On December 31, 1998 Samurdhi Affairs Minister S. B. Dissanayake, commenting on a private TV channel said Mr. Jagathkumara would not be reinstated even if ordered by seven courts. However, Mr. Jagathku–mara together with a few others of the trade union met Minister Dissanayake who agreed to reinstate them if the trade union was dissolved. On August 14, 1999 except Mr. Jagathkumar the other four officers from the Samurdhi Bank in Kaduwela were reinstated.
The tourist hotel was raided by police officers sent from Colombo and two employees were produced before the Kandy Chief Magistrate Leon Senaratne who released them on surety bail of Rs. 200,000 each. In the raid about 100 kgs. of venison and wildboar meat was found.
By Nilika de SilvaParents of mental health patients are appealing for the state to play a much bigger role in taking care of the mentally ill, in a situation where one in eight Sri Lankans is known to be suffering from some psychological ailment.
Members of the Sahanaya Parents Association at a meeting to commemorate the anniversary of Sahanaya, said their children face severe hardships when integrating into society, as the stigma associated with mental illness saw them being discriminated against.
Sahanaya, the National Council for Mental Health — an organisation which plays a leading role in the care of mentally ill people — is finding that the finances necessary to run such a massive venture are drying up.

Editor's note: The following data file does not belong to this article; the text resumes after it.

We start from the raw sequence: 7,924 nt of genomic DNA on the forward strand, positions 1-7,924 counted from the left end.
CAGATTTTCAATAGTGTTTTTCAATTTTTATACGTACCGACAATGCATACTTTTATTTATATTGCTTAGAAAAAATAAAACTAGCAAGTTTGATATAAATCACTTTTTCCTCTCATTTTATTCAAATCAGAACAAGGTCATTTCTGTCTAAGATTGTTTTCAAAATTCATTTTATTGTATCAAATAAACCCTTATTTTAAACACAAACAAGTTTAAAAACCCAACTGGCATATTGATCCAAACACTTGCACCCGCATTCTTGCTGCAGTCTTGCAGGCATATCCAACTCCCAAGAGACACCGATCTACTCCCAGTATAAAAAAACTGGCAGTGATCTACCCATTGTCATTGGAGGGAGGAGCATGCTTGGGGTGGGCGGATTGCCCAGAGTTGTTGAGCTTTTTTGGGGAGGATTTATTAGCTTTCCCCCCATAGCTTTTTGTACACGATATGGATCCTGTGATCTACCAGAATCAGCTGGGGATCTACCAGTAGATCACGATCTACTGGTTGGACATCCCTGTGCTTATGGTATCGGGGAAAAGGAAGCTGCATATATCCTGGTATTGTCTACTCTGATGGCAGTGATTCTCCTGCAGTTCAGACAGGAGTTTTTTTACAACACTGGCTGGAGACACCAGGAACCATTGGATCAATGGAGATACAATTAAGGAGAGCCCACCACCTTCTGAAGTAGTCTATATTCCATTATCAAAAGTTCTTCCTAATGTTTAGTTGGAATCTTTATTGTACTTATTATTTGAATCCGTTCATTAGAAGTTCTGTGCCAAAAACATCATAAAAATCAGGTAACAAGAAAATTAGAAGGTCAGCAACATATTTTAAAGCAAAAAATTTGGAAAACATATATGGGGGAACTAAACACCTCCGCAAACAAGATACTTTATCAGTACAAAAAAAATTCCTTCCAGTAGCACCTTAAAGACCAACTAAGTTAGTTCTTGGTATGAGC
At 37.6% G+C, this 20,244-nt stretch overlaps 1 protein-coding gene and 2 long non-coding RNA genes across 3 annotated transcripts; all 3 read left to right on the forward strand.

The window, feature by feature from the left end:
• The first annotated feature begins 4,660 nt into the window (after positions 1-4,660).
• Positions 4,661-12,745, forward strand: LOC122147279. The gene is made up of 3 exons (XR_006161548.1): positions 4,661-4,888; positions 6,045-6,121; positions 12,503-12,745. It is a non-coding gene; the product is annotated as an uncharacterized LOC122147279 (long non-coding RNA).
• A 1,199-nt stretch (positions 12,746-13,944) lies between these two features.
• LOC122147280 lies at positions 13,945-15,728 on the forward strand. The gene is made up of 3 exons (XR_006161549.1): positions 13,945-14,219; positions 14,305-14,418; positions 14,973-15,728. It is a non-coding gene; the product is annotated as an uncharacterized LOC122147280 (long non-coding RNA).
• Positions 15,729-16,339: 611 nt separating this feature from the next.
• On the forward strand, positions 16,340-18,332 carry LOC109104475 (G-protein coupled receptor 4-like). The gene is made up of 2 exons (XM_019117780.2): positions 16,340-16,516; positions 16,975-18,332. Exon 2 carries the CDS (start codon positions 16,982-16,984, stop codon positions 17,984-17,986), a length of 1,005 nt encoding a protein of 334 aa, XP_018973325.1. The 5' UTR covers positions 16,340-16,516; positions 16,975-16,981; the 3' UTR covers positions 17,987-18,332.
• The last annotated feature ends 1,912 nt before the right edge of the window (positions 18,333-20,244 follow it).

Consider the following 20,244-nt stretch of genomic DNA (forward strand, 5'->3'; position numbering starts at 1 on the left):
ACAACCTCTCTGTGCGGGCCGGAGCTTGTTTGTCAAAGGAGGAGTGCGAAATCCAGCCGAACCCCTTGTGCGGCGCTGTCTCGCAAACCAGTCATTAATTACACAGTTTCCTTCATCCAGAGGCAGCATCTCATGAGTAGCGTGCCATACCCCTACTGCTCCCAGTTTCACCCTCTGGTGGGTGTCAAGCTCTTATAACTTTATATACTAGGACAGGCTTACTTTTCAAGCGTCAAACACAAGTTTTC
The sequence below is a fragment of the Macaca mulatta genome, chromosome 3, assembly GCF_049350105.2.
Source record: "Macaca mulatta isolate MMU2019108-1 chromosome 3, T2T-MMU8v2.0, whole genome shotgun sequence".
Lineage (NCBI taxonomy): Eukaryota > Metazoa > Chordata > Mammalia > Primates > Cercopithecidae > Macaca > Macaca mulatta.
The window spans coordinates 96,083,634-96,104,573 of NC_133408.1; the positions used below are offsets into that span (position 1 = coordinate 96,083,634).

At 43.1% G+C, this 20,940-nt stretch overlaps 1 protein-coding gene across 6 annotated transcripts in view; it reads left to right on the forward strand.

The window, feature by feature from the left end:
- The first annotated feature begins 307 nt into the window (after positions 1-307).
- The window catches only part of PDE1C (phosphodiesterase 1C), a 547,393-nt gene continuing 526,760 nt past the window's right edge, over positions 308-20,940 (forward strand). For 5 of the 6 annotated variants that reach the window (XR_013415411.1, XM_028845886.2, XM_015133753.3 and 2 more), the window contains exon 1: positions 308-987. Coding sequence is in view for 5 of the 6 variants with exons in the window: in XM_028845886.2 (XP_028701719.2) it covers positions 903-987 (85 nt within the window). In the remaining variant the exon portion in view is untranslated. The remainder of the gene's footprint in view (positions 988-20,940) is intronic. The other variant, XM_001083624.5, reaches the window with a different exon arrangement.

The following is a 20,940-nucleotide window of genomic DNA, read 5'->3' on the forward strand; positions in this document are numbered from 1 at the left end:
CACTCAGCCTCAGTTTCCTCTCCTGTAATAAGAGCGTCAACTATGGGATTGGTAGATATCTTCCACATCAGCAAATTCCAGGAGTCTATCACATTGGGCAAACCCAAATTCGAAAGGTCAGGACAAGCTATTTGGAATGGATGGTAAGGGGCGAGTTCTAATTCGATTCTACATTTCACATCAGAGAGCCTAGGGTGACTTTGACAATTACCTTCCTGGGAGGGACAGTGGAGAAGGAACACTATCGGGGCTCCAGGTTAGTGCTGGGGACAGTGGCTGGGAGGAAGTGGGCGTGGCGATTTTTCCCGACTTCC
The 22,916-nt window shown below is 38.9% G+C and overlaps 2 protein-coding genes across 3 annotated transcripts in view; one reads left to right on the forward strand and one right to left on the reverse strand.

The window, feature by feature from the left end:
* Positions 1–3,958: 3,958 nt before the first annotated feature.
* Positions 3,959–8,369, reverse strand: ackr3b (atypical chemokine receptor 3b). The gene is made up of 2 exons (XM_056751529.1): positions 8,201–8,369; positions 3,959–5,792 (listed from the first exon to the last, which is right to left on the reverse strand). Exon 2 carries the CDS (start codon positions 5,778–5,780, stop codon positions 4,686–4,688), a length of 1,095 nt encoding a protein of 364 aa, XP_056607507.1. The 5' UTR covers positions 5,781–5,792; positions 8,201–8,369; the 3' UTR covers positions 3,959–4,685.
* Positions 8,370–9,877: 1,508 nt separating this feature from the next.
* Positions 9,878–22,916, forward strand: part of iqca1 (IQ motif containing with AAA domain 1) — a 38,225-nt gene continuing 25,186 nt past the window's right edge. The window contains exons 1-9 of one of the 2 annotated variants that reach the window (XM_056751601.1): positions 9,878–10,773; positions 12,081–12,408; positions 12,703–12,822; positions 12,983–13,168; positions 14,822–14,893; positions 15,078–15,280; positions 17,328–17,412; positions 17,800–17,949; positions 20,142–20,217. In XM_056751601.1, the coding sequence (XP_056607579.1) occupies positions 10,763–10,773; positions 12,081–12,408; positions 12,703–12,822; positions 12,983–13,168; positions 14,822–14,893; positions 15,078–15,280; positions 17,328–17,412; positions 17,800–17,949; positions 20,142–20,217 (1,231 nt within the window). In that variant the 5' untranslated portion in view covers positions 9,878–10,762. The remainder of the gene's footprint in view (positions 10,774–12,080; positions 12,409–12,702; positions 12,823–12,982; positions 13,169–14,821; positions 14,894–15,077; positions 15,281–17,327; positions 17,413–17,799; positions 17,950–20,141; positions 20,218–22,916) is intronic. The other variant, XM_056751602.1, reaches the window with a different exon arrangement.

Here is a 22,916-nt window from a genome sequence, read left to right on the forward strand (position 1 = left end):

"How long more we will be able to carry on the work of this organisation is unsure because we do not have the finances to keep it working," said mental health specialist Prof. Nalaka Mendis who is also Vice President of the National Council for Mental Health.
In Sri Lanka today, one in every eight people suffers from a mental disorder. There are about 400 million people around the world suffering from ill health stemming from the mind, and every 40 seconds a person takes his or her own life owing to such diseases. Therefore Dr. Mendis stressed the importance of creating awarenes among the people and focussing attention on mental health care.
Towards this end a Sahanaya Walk will take place on April 7, declared
World Mental Health Day by the WHO. The walk will start from the Sahanaya
premises at Kitulwatte Road, Borella and end at the Vihara Maha Devi Park
with a memorandum being handed over to authorities.
There will be many stalls, including handicraft, food, household linen,
lingerie, baby clothes and nearly new sarees at great bargains. A vegetarian
buffet lunch will also be served at a reasonable price, while a cookery
demonstration will be held by Mallika Joseph at 10.30 a.m.
By Tania FernandoA request by Gulf Air for additional flights per week to Colombo has been turned down by the Civil Aviation Department.
With the reduction of Kuwait Airways flights to Colombo from four to three times a week and the change of aircraft used by Saudia from the Boeing 747 to the 777, there is a shortfall of 784 seats in the Middle East sector.
Due to this reduction Gulf Air had requested permission for two additional flights per week to Colombo.
However, the Civil Aviation Department has rejected the request, president
of the Travel Agents Association in Sri Lanka Udaya Nanayakkara told The